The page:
Web Analytics

Google Analytics is a free service, which will no doubt put doubts in the minds of some IT managers as to whether it should be relied upon. Certainly, the service was initially poor and Google still has restrictions in place to curb bandwidth usage as a result. But the service itself is better than many paid-for services, including some in our test, and has many features others lack.

The reason for the quality of the service is that Google acquired it from Urchin, the California web analytics firm. This means it has a far mature product on its hands than the six months it's been running might lead you to believe. As with the other services it works using embedded JavaScript tags that need to be inserted in the body of any tracked web page. However, Google doesn't specify exactly where the code should appear, although the head of the page is recommended. This means the page load time has a variable increase, depending on where you place the code. We didn't experience the delay we faced with OneStat by including the code in the head, but it was still noticeable in some instances. We'd therefore recommend the foot of the page instead.

Google analytics reports are viewable using most standard web browsers, although some of the rarer browsers did present problems. Pages are served encrypted using SSL.

The reports themselves are first rate. Although they lack the true customisability of more dedicated services they allow for filters on data, profiles for different parts of sites and export to XML and Excel formats. Although all reports are available to all users, there are various dashboards for particular job roles, including executives, marketers and webmasters to avoid superfluous information being presented.

Reports are available for visitor behaviour by the hour, but typically they only contain data from 10 hours or ago (or earlier), making them inapplicable for instant web site feedback. One particularly useful report is the overlay function, which overlays click through stats on any page of the site. The site remains fully functional, so users can click links to follow the progress of visitors through the site more easily.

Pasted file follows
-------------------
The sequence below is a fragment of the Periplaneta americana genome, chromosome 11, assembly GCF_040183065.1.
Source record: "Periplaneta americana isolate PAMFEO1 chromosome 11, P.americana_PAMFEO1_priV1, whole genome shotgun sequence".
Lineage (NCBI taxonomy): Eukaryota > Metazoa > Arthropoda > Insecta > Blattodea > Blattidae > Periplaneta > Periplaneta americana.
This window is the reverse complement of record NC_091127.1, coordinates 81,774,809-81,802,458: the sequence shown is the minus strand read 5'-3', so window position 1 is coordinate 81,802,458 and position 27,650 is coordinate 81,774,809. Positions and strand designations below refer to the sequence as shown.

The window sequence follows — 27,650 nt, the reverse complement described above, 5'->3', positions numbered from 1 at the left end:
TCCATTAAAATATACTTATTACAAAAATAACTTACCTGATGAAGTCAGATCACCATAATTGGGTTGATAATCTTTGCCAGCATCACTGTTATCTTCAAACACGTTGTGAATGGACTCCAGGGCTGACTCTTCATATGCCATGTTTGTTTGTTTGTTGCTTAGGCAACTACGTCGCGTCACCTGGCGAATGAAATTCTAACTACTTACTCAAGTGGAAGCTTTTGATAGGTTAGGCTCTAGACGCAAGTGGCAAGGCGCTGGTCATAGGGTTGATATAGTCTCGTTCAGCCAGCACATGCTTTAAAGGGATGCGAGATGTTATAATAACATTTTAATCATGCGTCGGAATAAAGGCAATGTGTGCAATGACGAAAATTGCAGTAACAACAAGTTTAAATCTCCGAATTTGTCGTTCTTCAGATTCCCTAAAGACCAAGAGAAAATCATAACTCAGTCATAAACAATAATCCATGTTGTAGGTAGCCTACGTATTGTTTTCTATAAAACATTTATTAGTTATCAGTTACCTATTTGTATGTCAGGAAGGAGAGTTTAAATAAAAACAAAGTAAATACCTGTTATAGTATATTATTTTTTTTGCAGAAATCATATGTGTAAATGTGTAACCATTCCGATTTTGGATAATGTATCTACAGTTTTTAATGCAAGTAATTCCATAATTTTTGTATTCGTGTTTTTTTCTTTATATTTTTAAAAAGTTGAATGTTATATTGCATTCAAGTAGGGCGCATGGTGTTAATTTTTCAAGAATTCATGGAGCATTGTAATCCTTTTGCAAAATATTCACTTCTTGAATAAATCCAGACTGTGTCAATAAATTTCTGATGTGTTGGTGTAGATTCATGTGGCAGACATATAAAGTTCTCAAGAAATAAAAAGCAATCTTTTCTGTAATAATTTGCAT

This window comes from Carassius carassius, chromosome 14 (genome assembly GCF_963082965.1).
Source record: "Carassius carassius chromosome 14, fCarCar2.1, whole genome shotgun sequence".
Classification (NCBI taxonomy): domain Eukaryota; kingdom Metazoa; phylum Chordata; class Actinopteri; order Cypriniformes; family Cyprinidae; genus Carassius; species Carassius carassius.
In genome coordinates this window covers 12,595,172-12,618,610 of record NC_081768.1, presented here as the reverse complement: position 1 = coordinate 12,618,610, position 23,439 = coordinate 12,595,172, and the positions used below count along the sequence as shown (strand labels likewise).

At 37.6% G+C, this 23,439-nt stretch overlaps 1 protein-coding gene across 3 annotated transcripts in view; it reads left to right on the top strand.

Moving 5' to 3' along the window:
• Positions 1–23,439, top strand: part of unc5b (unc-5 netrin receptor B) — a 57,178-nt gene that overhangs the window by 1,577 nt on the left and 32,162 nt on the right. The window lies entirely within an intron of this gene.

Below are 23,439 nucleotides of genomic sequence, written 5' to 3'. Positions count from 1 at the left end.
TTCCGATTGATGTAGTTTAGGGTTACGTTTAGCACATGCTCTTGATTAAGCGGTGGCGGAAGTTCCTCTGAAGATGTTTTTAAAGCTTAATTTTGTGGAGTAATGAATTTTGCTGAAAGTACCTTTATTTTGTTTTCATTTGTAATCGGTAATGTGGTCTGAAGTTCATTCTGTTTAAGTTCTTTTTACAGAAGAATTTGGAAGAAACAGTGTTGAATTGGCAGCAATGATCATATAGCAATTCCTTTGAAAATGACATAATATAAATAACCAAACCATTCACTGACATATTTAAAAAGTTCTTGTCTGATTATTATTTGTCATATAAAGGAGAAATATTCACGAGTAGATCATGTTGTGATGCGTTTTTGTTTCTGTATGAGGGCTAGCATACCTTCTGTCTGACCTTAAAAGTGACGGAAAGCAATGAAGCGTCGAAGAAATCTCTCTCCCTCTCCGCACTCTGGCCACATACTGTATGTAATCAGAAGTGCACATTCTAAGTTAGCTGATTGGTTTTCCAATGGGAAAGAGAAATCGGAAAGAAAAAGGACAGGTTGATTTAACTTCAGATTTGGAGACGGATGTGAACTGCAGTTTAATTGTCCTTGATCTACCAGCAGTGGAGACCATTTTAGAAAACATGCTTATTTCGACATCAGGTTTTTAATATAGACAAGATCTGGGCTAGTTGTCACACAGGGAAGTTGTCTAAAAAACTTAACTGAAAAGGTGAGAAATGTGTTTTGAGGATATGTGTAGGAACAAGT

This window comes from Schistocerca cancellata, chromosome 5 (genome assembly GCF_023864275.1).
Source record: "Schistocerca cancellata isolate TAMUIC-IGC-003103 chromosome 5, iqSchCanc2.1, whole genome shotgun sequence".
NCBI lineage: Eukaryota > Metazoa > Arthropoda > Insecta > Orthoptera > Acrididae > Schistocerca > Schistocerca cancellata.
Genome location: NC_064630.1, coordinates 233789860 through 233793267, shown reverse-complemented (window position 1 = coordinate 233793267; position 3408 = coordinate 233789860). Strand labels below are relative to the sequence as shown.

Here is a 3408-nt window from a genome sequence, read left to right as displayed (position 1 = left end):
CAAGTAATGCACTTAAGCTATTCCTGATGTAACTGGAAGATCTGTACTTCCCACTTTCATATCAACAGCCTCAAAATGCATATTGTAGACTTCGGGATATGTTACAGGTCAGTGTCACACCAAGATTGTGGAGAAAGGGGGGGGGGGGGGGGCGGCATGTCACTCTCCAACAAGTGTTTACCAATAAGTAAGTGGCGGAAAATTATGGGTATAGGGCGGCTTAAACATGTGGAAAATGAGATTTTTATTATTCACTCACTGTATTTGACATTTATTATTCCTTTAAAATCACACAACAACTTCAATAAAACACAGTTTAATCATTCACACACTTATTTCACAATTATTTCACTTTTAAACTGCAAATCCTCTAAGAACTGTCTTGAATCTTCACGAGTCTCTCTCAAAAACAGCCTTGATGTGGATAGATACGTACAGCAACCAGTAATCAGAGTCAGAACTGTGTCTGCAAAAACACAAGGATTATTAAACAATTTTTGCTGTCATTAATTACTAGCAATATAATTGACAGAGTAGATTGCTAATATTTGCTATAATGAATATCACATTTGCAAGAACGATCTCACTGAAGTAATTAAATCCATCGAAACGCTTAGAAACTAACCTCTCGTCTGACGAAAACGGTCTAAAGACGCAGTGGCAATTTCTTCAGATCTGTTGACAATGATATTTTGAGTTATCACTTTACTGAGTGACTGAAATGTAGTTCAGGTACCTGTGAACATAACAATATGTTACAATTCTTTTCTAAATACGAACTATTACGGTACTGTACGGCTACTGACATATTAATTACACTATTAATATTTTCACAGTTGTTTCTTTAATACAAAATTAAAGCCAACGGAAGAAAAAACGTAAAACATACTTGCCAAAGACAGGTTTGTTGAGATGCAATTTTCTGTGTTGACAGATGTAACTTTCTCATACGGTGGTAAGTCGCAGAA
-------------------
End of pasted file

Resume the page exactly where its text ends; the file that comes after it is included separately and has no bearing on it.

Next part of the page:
As you might expect from Google, particular attention is paid to both search engine marketing and AdSense campaign tracking, with comparison reports available to show whether organic or PPC marketing is providing better results. Analysis of campaigns other than Google's is a good deal harder and requires the writing of various filters - although a handy feature of Google Analytics is the ability to rewrite URLs with dynamic parameters to more easily readable forms. Up to ten funnels can be specified for monitoring commerce progress.

If there's one big drawback to Google Analytics, it's the difficulty in gaining access to it. Users need a Google account and to wait for an invitation before they can use the service. Each account can only have five profiles for sub-sites, making the service hard to use and segment with large sites, and individual users need to be granted access to particular reports. For a free service or a possible adjunct to an existing service, though, it isn't half bad.


Surprisingly good range of features for a free service, but no real competition for the high-end